The lateral force method of analysis

Introduction the lateral force method versus modal response spectrum analysis In the lateral force method a linear static analysis of the structure is performed under a set of lateral forces applied separately in two orthogonal horizontal directions, X and Y. The intent is to simulate through these forces the peak inertia loads induced by the horizontal component of the seismic action in the two directions, X or Y. Owing to the familiarity and experience of structural engineers with...

Modal response spectrum analysis

Modal analysis and its results Clause 4.3.3.3 Unlike linear static analysis, designers may not be so familiar with linear dynamic analysis of the modal response spectrum type. Moreover, some commercial computer programs with modal response spectrum analysis capability may not perform such an analysis in accordance with the relevant requirements of Eurocode 8. For instance, along the line of other seismic design codes e.g. some US codes , a program may use the modal response spectrum...

Nonlinear methods of analysis

Introduction field of application The primary use of non-linear methods of analysis within the framework of Eurocode 8 is to evaluate the seismic performance of new designs, or to assess existing or retrofitted buildings. In fact, in EN 1998-3 on the assessment and retrofitting of buildings the reference analysis methods are the non-linear ones. In the context of EN 1998-1, non-linear methods are limited to the detailed evaluation of the seismic performance of a new building design...

Definition and role of primary and secondary seismic elements

Clauses 4.2.2 1 , EN 1998-1 recognizes that a certain number of structural elements which are not essential 4.2.2 3 parts of the seismic-resisting structural system of the building may be considered as'secondary seismic', as far as their role and contribution to earthquake resistance of the building is concerned. The main objective of this distinction is to allow for some simplification of the seismic design by not considering such elements in the structural model used for the seismic analysis...

Behaviour factor q of concrete buildings designed for energy dissipation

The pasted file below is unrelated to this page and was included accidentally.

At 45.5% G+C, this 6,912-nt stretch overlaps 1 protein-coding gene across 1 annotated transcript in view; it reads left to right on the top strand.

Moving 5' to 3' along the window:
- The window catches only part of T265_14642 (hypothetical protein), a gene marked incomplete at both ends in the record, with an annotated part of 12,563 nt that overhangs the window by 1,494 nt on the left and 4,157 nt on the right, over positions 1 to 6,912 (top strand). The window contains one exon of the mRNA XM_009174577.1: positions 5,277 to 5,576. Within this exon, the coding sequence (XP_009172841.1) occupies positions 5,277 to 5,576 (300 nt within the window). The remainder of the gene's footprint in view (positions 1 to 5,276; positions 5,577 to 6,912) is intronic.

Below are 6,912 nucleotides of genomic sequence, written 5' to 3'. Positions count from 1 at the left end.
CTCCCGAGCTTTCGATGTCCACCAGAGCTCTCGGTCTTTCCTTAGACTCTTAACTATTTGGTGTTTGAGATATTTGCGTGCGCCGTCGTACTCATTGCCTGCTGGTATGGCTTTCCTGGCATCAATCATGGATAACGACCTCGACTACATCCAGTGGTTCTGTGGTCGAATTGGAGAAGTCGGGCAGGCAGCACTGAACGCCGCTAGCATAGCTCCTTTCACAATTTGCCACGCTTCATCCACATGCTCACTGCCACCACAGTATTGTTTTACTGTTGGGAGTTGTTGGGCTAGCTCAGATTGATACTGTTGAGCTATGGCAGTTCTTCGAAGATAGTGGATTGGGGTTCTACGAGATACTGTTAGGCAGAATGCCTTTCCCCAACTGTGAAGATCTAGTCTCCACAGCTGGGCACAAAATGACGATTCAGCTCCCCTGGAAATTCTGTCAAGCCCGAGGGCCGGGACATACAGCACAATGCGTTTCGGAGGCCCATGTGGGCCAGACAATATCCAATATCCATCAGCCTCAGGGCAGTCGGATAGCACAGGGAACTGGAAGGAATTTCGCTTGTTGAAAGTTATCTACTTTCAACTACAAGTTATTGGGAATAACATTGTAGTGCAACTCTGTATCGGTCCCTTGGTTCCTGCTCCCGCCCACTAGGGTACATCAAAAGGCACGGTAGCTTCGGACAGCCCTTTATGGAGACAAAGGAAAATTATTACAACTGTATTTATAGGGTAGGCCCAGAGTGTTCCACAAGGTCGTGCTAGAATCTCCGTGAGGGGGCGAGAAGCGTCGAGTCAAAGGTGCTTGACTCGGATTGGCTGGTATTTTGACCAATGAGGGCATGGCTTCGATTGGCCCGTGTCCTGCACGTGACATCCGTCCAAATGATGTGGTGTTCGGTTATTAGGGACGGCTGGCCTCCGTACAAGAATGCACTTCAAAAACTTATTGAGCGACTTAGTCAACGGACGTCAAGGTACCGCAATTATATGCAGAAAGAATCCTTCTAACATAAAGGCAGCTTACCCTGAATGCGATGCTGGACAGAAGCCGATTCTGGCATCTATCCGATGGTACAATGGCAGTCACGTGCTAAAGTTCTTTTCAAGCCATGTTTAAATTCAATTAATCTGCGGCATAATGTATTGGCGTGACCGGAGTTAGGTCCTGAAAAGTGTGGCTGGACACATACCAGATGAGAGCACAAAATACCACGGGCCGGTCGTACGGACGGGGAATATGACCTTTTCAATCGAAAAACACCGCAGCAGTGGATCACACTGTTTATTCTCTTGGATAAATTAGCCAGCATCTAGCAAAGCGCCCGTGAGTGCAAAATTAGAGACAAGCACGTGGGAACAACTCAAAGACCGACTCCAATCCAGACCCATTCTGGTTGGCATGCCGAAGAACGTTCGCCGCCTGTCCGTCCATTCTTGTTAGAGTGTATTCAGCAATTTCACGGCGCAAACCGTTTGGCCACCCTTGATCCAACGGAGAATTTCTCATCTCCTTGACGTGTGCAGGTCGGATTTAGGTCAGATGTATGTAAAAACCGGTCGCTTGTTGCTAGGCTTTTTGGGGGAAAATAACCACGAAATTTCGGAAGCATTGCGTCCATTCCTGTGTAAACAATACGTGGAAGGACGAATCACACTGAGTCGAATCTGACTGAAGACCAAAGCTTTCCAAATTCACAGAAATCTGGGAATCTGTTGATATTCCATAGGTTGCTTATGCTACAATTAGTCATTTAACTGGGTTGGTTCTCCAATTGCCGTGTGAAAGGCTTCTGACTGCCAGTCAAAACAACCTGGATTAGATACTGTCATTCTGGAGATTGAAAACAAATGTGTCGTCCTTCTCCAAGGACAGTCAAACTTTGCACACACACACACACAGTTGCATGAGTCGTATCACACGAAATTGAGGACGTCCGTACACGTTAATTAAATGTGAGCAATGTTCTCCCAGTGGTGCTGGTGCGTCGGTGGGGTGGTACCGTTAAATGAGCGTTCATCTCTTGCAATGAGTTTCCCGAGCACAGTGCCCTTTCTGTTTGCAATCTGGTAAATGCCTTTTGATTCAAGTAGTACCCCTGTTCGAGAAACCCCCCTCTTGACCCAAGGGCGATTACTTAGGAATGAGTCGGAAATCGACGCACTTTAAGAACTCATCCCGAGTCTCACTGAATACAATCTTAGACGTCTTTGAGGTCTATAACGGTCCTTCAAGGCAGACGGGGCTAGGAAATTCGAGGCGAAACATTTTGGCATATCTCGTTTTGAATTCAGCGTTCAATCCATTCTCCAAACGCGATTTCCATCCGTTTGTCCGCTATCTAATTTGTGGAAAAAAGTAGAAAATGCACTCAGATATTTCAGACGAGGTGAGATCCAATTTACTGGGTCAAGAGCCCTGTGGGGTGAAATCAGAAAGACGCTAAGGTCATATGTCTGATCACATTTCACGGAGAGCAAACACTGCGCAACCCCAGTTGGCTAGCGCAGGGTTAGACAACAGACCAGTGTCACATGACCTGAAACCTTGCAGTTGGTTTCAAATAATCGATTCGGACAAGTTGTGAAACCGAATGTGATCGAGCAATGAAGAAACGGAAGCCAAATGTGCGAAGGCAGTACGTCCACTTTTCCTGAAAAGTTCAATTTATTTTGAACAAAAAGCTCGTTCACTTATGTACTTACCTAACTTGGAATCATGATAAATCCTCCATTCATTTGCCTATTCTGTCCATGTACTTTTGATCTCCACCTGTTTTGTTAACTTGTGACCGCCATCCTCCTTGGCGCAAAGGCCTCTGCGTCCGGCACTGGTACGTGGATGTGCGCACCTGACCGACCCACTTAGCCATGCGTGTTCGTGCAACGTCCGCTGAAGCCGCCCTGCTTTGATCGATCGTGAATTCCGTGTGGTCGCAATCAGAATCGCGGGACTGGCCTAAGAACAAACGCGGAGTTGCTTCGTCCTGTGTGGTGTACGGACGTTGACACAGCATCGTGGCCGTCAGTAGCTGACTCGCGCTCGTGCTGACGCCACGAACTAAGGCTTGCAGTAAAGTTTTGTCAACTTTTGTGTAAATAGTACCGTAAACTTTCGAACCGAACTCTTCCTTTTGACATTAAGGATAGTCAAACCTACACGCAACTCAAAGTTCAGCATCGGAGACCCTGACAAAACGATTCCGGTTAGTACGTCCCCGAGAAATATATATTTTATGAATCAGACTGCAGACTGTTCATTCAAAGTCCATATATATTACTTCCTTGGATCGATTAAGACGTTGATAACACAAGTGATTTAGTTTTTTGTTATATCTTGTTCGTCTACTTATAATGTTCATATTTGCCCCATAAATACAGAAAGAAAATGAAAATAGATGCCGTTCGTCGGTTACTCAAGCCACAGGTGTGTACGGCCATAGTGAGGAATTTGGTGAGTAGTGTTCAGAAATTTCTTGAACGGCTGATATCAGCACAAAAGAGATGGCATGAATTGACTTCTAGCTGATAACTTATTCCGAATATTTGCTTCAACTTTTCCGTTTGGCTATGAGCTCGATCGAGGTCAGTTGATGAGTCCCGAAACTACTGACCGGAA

In building structures designed for energy dissipation and ductility, the value of the behaviour Clause 5.2.2.2 factor q, by which the elastic spectrum used in linear analysis is reduced, depends on the type of lateral-force-resisting system and on the ductility class selected for the design. As we will see in Section 5.6.3.2 the value of the q factor is linked, directly or indirectly, to the local ductility demands in members and hence to the corresponding detailing requirements. As in DCL...

Compliance criteria for the nolocalcollapse requirement

Norway Seismic Spectrum

The no-(local-)collapse performance level is considered as the ultimate limit state against Clauses 2.2.1(1), which the structure should be designed according to the EN 1990 on the basis of structural 2.2.2(I), design.3 Unlike the damage limitation limit state, which is verified on the basis of deformation- 2.2.2(2) based criteria, design for the no-(local-)collapse ultimate limit state is force-based. This is against the physical reality showing that it is the deformation that causes a...

Large lightly reinforced walls

Walls with a large horizontal dimension compared with their height cannot be designed effectively for energy dissipation through plastic hinging at the base, as they cannot be easily fixed there against rotation relative to the rest of the structural system. Design of such a wall for plastic hinging at the base is even more difficult if the wall is monolithically connected with one or more transverse walls also large enough not to be considered merely as flange s or rib s of the first wall....